One alternative for individual investors is to buy shares in a commodities mutual fund or an Exchange Traded Fund that tracks individual indices or a basket of several commodities. Besides hedging your bets, ETFs can also lower the costs of diversifying into commodities.
But if it’s money you truly don’t want to lose, you’d better stick with Treasury bonds.
I have been buying $50 savings bonds for my grandchildren — youngest 8, oldest 19. Will these amount to anything for them?
— D. B.,Williamsfield, Ohio
Yes. And if, for some reason, the U.S. government ever defaulted on those savings bonds, we’d all have a lot more to worry about a $50 loss.
There’s no question that the rising national debt is a serious problem. But the U.S. government is a long way from defaulting on it. If it did, the financial markets would nosedive, interest rates would soar, and the economy (we're talking about the global economy, here) would tank. The last major global recession, in the late 1990s, was sparked by a collapse of Thailand's currency, the baht. A default on U.S. Treasuries would mean the dollar was essentially worthless. If that were to ever happen (and, in our view, your chance of getting hit by an asteroid is greater) there would be no place to hide.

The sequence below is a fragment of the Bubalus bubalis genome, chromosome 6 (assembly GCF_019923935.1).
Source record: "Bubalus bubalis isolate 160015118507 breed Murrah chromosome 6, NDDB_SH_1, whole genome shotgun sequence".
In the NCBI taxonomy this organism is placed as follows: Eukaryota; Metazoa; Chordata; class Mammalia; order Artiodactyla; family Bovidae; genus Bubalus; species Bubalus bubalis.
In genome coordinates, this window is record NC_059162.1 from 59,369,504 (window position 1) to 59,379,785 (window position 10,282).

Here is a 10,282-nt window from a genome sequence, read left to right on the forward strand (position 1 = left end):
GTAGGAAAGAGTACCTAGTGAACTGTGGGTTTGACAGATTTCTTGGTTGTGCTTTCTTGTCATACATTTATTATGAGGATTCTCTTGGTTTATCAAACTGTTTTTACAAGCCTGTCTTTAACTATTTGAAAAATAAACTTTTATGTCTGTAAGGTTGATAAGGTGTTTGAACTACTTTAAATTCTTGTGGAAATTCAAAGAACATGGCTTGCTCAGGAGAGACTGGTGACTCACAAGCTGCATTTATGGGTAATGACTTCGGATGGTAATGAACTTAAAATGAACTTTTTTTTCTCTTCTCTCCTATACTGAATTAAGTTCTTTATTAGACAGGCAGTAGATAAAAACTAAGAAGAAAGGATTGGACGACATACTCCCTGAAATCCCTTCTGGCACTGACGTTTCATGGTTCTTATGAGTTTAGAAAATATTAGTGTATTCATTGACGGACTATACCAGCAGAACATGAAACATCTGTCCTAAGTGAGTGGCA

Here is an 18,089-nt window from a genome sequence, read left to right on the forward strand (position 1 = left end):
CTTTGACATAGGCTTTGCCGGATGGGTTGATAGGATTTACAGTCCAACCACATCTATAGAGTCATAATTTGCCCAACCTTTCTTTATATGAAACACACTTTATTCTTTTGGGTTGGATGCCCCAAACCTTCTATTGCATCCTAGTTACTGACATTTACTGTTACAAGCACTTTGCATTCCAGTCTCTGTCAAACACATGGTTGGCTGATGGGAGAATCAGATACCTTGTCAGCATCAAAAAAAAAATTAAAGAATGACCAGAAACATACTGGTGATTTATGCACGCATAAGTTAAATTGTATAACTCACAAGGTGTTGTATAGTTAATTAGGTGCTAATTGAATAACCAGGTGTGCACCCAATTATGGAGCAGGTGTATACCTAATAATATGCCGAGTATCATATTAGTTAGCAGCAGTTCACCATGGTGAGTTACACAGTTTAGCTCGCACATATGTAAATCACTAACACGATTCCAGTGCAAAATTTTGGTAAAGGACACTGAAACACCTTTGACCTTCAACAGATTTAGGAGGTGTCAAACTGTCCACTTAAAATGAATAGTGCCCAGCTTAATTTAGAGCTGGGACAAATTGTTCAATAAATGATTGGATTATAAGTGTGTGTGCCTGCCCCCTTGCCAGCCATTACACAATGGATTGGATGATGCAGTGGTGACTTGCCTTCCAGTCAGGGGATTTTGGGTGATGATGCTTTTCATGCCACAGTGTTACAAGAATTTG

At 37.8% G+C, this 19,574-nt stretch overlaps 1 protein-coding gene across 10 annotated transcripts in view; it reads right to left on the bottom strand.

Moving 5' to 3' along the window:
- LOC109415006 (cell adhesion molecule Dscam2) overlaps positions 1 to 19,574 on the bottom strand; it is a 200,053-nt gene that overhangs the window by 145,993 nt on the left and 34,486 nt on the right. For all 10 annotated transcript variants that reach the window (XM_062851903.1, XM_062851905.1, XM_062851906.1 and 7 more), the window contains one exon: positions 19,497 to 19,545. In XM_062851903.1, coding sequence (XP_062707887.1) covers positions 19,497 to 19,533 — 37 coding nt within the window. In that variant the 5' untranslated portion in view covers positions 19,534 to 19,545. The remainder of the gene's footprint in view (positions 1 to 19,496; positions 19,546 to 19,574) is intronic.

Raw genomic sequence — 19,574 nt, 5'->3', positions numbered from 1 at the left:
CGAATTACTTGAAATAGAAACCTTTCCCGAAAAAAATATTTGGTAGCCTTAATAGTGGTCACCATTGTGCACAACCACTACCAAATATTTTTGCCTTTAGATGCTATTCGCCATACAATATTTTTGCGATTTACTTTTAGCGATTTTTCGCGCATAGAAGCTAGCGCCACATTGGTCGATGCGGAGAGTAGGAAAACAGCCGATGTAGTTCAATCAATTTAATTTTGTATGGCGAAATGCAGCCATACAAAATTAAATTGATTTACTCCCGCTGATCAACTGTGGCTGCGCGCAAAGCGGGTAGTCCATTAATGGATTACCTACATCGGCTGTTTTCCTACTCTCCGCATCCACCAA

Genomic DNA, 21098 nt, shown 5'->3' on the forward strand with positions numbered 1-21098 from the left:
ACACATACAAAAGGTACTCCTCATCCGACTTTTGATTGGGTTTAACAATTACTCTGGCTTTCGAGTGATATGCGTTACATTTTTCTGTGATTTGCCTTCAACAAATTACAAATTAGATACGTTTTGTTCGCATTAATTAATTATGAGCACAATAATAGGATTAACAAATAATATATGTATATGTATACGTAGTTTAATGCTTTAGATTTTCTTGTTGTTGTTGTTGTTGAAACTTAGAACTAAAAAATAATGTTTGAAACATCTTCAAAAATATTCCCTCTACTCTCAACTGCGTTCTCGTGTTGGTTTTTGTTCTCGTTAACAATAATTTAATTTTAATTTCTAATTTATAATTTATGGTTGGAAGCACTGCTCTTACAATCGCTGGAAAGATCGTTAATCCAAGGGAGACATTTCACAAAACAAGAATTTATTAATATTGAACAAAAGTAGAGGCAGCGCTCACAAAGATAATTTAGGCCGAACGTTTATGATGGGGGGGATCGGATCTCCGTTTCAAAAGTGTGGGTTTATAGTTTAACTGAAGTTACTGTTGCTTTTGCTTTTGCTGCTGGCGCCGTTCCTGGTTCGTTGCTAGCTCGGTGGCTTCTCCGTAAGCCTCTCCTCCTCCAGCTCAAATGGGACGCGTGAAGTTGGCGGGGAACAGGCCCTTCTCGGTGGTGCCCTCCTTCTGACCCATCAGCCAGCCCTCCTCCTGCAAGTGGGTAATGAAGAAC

And there’s some reason for optimism that the debt tide may be turning. With the U.S. economy still relatively strong, and tax receipts rising, budget deficits — the reason for all this borrowing in the first place — are shrinking. And now that we have a Democratic-controlled Congress lacking the votes to override a White House veto, it’s harder to get anything done in Washington — including big spending packages loaded with goodies for the voters back home.
That’s not to say the debt monster has been tamed. At $8.6 trillion and growing, the interest on this debt alone came to $406 billion last year — money that could be used to overhaul schools or fund cancer research.
But as long as the U.S. economy keeps growing, there’s no reason to believe that Uncle Sam is in danger of reneging on the national debt in your lifetime — or your grandchildren's. As a percentage of GDP, the debt outstanding is not all that high in historical terms. As long as the government continues to collect taxes, it will have plenty of money to pay back the bonds it’s already sold.
And long before a company — or government — gets close to defaulting on its bonds, the bond market usually picks up on the problem. The result is that borrowers facing financial trouble have to cough up more (in the form of higher interest rates) to get investors to buy their bonds.
Those higher rates can be a major drag on the economy. But if you’re the one holding the bond, it’s great news for you.
Where can you find information on the current corporate bond rate and the 30-year treasury bond rate?
— Patricia H.